The Coronavirus Air, Relief and Economic Security (CARES) Act signed on the 27th March provides an unprecedented level of support to the US aviation industry in these most challenging of times. It also perhaps puts down a marker on how much support other Governments will need to provide to both keep their own aviation sectors alive but perhaps more importantly maintain a competitive playing field for the industry post COVID-19.
In normal times aviation contributes some US$2.7 trillion to global GDP, that is around 3.6% of total production, if aviation were a country then it would rank 20th, just behind Turkey and ahead of Switzerland. There are few industries of such importance, particularly now with the movement of urgent cargo supplies and in the future recovery of the global economy.
By normal measurement criteria the CARES Act was passed with supersonic speed, contains some 247 pages of detail and thousands of words; it’s a good read apparently….and with any new piece of legislation the devil is in the detail and interpretation. It will certainly keep lawyers and aviation experts occupied for some time. For the aviation industry the most relevant parts are contained in a Department of Transportation Docket – DOT-OST-2020-0037; that’s only 98 pages to read! The docket references OAG as the definitive source of data and a key measurement point of the levels of services to be operated; it’s always nice to get a mention, I guess!
The objective of the legislation is to ensure that in exchange for supporting the airlines that minimum levels of service were maintained in all markets and that communities were not adversely affected by the withdrawal of services. The logic seems sensible, especially in a country as large as the United States and with few other alternate modes of public transport but takes no account of the demand for such capacity or the seasonal nature of some markets. Whilst those airlines classified as “small carriers” and offering less than 10% of the total market capacity have secured concessions around seasonal operations expert opinion is that there are anomalies in requirements placed on some airlines and in part the DOT appears to recognise this in a process of appeal that has been established.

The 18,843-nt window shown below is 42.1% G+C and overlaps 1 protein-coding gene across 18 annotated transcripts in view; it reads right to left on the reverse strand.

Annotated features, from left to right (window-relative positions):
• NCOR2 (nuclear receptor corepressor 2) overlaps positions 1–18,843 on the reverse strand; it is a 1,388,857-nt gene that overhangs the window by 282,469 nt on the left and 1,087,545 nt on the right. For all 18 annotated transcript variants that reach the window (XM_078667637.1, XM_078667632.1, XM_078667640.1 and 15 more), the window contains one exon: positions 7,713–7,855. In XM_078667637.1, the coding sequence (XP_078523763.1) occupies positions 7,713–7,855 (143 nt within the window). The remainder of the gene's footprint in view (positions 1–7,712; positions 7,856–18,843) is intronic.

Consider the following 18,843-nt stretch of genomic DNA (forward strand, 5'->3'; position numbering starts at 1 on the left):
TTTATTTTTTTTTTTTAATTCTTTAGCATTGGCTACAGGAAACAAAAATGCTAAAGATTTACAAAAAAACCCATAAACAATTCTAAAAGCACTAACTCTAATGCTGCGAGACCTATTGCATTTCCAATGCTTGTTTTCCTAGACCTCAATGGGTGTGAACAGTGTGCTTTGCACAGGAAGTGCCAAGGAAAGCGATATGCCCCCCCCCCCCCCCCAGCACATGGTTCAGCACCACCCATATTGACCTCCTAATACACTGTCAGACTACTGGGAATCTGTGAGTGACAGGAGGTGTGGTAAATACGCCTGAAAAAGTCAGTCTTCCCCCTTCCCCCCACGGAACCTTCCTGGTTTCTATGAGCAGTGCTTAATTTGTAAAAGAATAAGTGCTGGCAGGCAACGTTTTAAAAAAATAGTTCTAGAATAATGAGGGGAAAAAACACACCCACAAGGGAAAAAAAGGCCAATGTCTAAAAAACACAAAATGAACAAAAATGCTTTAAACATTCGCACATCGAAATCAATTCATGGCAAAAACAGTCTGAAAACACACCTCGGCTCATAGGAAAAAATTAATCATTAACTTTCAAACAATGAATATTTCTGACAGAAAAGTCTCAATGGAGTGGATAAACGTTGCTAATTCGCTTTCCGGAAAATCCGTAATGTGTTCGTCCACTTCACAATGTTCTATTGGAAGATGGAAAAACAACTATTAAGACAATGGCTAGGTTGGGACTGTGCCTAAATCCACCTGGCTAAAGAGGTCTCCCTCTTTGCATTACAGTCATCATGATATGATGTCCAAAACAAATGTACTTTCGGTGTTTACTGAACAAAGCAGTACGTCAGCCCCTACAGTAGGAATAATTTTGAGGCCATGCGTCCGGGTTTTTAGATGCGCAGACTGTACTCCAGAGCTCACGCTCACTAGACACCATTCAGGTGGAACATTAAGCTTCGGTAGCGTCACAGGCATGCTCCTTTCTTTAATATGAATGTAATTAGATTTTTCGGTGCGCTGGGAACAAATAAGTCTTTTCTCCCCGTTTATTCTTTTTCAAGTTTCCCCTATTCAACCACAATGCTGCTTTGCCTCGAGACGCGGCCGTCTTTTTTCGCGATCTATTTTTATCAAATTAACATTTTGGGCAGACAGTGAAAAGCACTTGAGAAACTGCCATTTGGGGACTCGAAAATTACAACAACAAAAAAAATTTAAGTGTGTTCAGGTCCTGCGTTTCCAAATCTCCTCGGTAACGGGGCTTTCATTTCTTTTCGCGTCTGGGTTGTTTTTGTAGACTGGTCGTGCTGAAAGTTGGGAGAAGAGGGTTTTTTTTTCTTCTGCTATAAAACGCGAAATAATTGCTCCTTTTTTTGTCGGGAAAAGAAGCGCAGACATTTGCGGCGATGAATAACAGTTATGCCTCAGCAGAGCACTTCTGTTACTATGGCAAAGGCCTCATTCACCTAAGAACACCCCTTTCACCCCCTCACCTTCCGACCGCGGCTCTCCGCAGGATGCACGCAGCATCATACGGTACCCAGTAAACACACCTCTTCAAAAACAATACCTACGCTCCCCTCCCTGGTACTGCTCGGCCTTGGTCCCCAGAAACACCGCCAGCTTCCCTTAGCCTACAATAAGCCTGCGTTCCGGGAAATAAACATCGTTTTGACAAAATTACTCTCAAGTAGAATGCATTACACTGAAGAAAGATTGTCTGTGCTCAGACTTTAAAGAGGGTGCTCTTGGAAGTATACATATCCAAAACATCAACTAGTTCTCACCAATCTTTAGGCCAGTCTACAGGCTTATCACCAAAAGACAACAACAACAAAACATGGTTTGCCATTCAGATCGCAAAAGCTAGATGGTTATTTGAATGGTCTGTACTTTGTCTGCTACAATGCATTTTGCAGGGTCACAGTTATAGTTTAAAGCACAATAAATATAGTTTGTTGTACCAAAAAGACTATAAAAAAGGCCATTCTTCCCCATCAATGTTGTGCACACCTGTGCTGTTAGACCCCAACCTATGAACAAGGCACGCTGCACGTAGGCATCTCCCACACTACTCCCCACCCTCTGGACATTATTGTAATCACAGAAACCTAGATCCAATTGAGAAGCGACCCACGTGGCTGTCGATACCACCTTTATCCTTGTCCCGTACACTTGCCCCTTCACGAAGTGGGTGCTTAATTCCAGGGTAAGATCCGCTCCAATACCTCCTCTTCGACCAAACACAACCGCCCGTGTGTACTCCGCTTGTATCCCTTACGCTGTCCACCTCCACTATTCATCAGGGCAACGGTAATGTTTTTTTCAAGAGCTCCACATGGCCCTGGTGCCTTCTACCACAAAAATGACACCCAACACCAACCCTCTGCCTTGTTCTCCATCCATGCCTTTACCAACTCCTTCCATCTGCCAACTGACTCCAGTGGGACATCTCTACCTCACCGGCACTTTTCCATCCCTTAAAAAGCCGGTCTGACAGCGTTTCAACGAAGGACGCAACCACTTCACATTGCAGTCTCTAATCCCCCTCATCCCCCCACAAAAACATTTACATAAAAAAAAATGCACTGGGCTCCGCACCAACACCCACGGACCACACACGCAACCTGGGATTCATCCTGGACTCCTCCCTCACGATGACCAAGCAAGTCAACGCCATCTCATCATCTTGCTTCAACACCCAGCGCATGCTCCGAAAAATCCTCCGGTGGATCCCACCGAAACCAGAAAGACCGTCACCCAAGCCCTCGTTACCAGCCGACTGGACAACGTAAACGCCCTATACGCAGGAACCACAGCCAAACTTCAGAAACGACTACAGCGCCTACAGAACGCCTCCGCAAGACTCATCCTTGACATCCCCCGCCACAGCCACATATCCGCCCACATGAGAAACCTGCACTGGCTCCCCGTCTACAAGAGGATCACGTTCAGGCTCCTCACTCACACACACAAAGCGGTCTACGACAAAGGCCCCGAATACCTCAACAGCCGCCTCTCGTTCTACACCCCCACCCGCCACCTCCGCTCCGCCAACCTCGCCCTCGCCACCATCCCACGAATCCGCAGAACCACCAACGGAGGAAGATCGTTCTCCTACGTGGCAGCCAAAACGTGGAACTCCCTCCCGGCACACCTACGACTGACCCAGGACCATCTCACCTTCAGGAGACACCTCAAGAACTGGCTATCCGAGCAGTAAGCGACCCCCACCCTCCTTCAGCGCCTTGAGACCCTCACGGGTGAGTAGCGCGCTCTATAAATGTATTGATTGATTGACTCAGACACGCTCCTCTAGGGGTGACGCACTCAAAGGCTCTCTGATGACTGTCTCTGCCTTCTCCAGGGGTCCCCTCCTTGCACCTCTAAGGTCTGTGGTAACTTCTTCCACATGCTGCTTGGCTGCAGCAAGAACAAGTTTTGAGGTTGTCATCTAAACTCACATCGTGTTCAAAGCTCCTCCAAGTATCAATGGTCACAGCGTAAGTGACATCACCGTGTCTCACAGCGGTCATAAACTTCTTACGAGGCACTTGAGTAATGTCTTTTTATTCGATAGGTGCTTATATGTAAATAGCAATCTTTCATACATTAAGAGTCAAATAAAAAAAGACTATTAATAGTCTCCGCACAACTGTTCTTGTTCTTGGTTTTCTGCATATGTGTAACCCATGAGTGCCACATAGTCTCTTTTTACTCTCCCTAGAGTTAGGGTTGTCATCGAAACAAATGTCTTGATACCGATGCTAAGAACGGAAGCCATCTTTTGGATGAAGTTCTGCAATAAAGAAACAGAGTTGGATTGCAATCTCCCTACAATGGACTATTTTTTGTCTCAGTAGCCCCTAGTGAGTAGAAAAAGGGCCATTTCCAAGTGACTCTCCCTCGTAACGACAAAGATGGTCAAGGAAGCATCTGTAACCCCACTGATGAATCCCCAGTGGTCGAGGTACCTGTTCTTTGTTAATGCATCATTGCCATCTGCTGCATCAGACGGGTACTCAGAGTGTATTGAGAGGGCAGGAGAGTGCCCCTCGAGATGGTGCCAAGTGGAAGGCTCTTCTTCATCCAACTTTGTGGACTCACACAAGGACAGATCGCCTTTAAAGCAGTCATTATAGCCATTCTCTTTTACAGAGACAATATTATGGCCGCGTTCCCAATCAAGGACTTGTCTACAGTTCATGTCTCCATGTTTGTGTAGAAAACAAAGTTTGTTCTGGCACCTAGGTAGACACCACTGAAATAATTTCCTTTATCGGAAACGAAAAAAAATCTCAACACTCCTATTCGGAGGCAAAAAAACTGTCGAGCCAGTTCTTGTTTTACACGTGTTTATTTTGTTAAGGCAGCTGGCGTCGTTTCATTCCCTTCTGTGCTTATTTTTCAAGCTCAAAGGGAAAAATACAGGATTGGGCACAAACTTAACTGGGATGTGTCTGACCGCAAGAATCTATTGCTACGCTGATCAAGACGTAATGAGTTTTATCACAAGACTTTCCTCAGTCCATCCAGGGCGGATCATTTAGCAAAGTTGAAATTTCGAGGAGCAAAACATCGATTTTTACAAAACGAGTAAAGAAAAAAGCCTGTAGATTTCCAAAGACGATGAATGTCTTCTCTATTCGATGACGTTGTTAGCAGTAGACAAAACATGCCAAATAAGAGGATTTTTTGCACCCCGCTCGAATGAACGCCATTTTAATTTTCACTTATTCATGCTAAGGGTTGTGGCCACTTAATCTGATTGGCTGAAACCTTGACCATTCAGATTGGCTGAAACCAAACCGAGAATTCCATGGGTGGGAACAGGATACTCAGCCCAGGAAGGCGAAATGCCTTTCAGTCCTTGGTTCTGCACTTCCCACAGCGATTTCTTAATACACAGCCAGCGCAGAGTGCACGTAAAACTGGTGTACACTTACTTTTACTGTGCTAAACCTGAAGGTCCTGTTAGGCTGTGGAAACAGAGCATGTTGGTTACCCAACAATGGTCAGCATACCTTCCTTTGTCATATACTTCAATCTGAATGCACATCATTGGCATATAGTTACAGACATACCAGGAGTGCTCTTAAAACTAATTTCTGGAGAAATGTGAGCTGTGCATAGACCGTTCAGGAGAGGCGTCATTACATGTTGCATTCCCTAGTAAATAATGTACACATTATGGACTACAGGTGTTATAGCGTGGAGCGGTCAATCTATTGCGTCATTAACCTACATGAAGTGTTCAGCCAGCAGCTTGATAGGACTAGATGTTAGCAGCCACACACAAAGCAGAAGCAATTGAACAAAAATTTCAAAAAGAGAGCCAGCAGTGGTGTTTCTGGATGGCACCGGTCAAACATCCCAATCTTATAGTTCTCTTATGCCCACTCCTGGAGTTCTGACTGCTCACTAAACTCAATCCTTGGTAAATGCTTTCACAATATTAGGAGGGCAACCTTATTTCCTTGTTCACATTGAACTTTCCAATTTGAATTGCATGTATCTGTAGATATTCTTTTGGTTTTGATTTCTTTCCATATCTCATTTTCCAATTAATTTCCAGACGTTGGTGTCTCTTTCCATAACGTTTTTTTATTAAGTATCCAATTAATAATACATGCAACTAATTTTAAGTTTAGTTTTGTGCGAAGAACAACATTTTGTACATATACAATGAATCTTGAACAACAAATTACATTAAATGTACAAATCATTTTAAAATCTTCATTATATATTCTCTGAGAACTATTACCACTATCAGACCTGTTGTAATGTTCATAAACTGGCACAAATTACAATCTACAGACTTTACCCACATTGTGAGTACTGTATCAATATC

The lack of any linkage to demand and subsequent capacity does however seem a missed opportunity to allow the airlines to operate services with reasonably commercial load factors; accepting of course the new dynamic of social distancing on aircraft. In the last month we have seen US airlines cancelling up to 35% of their scheduled domestic services; demand has collapsed, 10% load factors are now common on many services. Although too late for implementation perhaps some linkage of minimum service levels to acceptable load factors would have been helpful from both a commercial and environmental perspective.
Perhaps the most important part of the CARES act from an aviation perspective is the sentiment; rapid, large and powerful support for an essential industry. It also places a marker down for other Governments about the levels of support that they may need to offer. Some countries have already put similar levels of support forward; Singapore, the United Arab Emirates and Norway have all stepped up to the plate with varying degrees of support. Other countries will perhaps conclude that continued support of their national airlines is no longer possible and that those investment funds could be better used elsewhere leading to some of the industry consolidation that we have spoken about on many occasions before but in slightly happier times. Only time will tell on that front.
 GDP (current US$) World Bank, October 2019